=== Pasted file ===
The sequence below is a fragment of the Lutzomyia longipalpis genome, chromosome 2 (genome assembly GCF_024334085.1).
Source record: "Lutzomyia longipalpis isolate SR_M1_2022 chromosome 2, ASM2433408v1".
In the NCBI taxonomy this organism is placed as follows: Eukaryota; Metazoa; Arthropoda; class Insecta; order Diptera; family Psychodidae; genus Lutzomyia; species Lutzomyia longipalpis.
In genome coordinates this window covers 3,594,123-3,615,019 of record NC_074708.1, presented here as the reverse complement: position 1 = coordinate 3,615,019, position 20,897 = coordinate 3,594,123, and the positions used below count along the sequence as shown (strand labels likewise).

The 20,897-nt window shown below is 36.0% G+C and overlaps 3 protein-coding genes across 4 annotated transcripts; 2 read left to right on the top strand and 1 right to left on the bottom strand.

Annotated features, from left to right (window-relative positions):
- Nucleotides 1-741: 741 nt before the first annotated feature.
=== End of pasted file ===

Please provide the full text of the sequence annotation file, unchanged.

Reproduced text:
The sequence below is a fragment of the Lutzomyia longipalpis genome, chromosome 2 (genome assembly GCF_024334085.1).
Source record: "Lutzomyia longipalpis isolate SR_M1_2022 chromosome 2, ASM2433408v1".
In the NCBI taxonomy this organism is placed as follows: Eukaryota; Metazoa; Arthropoda; class Insecta; order Diptera; family Psychodidae; genus Lutzomyia; species Lutzomyia longipalpis.
In genome coordinates this window covers 3,594,123-3,615,019 of record NC_074708.1, presented here as the reverse complement: position 1 = coordinate 3,615,019, position 20,897 = coordinate 3,594,123, and the positions used below count along the sequence as shown (strand labels likewise).

The 20,897-nt window shown below is 36.0% G+C and overlaps 3 protein-coding genes across 4 annotated transcripts; 2 read left to right on the top strand and 1 right to left on the bottom strand.

Annotated features, from left to right (window-relative positions):
- Nucleotides 1-741: 741 nt before the first annotated feature.